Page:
Director Lasse Halstrom (Salmon Fishing in the Yemen, Safe Haven) has become a go-to director for love stories and he outdoes himself in this exhilarating movie about a refugee Indian family that finds itself adrift in a gorgeous small French town that is dominated by  Le Saule Pleureur, a one star Michelin restaurant. The family’s oldest son is a gifted chef of Indian cuisine, so his father (played by Om Puri , one of the most lovable character actors ever!) buys the restaurant across the street, thus igniting a dining war with Le Saule’s estimable owner (who else but the glorious Helen Mirren?). The son falls in love with the sous chef from the French restaurant, the rival owners find they are inexorably drawn to one another, and we in the audience are delighted witnesses to an instant classic.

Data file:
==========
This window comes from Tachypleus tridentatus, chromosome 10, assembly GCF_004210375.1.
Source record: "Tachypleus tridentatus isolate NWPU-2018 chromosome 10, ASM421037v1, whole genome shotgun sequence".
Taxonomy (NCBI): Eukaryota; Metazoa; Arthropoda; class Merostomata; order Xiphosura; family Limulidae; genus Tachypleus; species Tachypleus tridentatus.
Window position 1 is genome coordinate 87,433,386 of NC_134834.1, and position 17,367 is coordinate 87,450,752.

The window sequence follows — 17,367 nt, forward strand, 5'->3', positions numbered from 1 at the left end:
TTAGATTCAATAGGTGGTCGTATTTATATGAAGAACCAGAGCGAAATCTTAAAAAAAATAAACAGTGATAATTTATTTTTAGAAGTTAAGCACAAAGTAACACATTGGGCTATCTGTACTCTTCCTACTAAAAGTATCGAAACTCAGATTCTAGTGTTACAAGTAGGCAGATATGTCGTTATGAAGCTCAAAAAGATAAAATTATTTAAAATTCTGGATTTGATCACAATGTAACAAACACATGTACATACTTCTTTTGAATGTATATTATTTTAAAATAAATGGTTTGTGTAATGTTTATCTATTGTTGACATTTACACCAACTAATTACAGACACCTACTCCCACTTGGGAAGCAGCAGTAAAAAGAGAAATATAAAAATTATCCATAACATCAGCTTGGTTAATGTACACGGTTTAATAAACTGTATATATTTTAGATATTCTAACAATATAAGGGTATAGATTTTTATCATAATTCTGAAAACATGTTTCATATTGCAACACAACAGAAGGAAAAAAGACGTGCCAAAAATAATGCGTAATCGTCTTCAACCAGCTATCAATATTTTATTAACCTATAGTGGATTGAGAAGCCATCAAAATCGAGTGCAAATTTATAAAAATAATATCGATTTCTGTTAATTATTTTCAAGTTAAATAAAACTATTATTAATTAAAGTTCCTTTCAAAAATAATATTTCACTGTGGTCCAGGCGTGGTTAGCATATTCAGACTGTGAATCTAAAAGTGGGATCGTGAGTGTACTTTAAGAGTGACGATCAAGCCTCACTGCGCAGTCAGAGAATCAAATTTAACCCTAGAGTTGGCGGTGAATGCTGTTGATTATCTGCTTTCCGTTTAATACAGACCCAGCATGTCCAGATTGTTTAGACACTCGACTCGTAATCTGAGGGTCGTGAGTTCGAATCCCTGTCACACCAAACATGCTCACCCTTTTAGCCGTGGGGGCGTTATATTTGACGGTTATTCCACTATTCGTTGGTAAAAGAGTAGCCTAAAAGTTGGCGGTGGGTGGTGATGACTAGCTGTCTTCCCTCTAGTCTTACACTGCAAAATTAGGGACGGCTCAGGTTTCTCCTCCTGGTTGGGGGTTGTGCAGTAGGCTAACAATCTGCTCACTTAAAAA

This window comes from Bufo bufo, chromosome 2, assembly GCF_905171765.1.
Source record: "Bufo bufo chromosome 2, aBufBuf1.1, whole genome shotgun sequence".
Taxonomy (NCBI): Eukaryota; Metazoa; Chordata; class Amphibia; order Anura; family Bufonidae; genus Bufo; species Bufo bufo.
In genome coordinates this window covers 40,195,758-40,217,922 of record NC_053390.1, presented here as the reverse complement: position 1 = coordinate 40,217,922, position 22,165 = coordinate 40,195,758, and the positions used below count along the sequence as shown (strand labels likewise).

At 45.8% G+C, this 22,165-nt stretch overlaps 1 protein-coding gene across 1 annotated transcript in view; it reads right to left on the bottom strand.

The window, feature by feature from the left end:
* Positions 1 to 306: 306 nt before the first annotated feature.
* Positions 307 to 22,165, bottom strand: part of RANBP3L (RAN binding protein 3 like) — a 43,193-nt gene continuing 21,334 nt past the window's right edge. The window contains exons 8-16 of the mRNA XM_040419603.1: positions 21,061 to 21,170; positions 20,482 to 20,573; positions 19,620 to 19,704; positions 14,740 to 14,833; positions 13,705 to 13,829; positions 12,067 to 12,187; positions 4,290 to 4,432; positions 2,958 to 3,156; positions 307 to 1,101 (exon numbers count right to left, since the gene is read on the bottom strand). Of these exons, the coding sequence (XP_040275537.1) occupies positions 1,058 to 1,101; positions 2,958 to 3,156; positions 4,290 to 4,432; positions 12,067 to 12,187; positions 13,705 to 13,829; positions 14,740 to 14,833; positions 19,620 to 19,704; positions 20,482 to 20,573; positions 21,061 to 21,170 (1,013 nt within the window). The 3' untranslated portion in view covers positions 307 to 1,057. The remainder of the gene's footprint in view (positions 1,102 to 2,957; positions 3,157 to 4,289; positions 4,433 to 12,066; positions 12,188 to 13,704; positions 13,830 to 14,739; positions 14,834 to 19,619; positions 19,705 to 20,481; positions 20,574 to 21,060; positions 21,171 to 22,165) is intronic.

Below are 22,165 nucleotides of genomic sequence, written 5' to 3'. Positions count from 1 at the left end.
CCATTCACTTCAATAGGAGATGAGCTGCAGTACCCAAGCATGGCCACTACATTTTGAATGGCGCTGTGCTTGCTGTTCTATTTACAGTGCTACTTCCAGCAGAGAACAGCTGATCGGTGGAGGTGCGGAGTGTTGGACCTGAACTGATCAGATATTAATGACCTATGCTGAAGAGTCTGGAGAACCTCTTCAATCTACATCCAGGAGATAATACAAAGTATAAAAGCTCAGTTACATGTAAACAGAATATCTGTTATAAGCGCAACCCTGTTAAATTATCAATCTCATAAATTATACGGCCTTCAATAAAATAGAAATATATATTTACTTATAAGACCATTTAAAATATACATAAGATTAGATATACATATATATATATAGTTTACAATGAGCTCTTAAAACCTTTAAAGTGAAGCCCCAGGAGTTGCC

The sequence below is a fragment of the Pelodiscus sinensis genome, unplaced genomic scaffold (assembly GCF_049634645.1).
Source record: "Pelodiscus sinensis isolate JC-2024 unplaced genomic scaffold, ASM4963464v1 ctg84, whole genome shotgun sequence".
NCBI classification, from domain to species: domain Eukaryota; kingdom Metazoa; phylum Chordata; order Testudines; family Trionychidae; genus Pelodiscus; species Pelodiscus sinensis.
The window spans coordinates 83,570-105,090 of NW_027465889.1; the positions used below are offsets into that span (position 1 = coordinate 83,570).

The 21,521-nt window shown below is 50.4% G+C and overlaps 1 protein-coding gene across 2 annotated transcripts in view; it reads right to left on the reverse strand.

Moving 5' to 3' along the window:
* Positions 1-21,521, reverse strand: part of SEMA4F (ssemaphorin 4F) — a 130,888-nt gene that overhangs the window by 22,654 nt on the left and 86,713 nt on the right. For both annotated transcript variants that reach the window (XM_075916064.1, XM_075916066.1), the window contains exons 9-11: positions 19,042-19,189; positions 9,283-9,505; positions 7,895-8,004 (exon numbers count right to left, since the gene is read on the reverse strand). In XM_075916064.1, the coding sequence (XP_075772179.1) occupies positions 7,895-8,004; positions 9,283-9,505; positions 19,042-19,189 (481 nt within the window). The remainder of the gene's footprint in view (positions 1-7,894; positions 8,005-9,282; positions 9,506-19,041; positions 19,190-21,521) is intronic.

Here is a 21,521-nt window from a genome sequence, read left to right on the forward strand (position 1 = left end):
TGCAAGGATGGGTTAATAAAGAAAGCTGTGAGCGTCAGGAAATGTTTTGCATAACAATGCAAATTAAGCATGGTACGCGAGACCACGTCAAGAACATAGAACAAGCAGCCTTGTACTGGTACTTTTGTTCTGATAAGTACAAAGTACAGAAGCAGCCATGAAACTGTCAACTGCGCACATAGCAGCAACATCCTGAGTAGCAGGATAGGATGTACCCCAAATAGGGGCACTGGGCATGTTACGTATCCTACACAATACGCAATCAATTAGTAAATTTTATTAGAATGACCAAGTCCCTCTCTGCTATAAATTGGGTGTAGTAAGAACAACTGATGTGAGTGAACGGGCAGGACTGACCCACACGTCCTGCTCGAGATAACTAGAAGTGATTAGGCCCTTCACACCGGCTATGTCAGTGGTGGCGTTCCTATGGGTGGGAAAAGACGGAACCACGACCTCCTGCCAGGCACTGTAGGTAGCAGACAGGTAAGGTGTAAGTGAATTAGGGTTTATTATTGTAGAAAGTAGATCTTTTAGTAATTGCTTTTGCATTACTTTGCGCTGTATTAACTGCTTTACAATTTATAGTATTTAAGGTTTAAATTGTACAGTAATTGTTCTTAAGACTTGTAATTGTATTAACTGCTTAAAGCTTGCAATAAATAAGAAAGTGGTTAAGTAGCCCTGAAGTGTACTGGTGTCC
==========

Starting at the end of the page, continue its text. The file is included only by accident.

Oh…and did I mention the food??????


MV5BNTMyNjI1NTM4N15BMl5BanBnXkFtZTgwNjcwMzc1MDE@._V1_SX214_AL_2. Winter’s Tale is truly miraculous, first because it is indeed about miracles and also because it actually got made in The New Hollywood.

The film centers on a thief in 1914 New York who falls in love with a woman who needs a miracle to survive consumption, a disease which was then fatal. Along the way, they and we encounter angels, demons, spirit guides and a dazzling vision of who we might be as souls, both in this life…and hereafter. The end result is a deeply passionate love story that illuminates the beauty of love, our humanity…and our immortality.